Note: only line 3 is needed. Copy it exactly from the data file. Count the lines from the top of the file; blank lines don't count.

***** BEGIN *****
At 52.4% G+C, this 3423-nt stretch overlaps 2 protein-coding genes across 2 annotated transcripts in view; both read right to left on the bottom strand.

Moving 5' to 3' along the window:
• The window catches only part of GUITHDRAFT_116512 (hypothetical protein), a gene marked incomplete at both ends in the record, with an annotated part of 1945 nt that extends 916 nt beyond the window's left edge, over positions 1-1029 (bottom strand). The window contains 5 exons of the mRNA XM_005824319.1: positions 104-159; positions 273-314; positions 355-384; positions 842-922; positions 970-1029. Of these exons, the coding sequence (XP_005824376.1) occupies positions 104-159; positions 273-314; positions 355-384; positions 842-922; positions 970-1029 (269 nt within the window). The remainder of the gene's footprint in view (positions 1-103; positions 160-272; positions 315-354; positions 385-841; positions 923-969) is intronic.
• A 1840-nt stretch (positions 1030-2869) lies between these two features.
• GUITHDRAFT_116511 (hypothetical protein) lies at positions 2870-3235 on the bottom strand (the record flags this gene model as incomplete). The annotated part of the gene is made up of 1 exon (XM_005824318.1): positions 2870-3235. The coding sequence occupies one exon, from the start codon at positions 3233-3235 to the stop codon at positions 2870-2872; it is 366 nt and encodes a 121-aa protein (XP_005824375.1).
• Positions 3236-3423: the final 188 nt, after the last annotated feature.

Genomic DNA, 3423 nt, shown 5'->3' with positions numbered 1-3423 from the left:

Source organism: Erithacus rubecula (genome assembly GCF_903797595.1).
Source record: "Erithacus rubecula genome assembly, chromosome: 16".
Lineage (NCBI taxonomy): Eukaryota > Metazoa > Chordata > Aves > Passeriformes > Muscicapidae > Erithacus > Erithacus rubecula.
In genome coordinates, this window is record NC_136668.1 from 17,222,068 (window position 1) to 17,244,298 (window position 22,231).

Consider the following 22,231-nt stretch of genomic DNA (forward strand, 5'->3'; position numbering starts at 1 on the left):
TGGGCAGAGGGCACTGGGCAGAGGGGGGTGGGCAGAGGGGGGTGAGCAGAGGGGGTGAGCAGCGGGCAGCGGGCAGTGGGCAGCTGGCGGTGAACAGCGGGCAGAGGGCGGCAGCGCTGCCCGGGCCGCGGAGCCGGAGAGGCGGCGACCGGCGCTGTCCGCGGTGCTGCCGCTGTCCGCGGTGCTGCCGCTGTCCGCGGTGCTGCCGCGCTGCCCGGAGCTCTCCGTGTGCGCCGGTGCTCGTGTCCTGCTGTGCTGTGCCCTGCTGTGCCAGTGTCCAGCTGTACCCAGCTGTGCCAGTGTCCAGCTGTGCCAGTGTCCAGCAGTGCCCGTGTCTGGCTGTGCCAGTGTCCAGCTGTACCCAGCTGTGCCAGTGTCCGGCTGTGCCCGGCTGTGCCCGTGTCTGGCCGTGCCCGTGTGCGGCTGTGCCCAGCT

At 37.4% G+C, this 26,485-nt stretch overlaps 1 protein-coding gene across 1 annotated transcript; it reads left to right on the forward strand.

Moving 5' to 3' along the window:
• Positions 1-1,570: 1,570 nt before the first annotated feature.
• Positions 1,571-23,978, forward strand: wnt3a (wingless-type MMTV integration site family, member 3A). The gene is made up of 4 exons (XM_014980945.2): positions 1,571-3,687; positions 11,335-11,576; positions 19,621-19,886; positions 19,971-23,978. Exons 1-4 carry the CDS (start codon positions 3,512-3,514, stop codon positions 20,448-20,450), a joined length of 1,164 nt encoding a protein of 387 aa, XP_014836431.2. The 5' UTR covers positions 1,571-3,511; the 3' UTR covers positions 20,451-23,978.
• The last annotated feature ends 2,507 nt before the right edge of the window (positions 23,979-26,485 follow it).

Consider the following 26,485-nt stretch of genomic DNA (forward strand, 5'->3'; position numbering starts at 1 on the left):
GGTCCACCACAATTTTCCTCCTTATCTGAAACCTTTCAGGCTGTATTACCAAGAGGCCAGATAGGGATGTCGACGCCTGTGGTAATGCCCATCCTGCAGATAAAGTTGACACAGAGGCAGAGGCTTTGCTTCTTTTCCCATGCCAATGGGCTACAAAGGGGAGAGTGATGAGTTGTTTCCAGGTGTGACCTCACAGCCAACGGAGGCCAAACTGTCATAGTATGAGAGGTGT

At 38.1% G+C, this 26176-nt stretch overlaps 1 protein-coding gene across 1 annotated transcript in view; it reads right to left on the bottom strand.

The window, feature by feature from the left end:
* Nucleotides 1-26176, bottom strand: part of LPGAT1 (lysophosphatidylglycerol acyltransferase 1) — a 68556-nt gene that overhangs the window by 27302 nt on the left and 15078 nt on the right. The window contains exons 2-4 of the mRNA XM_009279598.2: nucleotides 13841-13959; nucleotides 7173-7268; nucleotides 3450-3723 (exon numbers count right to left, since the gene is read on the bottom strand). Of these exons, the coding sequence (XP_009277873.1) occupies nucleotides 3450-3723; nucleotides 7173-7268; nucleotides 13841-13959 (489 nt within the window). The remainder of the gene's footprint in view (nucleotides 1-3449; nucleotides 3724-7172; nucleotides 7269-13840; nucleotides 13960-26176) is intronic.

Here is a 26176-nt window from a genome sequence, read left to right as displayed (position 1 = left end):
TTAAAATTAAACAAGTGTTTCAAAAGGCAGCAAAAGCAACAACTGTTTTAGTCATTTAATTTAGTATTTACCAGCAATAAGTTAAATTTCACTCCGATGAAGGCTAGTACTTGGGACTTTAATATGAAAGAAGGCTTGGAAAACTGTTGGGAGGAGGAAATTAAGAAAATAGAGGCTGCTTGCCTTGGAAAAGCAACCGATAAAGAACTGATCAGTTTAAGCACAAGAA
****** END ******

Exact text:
• The window catches only part of GUITHDRAFT_116512 (hypothetical protein), a gene marked incomplete at both ends in the record, with an annotated part of 1945 nt that extends 916 nt beyond the window's left edge, over positions 1-1029 (bottom strand). The window contains 5 exons of the mRNA XM_005824319.1: positions 104-159; positions 273-314; positions 355-384; positions 842-922; positions 970-1029. Of these exons, the coding sequence (XP_005824376.1) occupies positions 104-159; positions 273-314; positions 355-384; positions 842-922; positions 970-1029 (269 nt within the window). The remainder of the gene's footprint in view (positions 1-103; positions 160-272; positions 315-354; positions 385-841; positions 923-969) is intronic.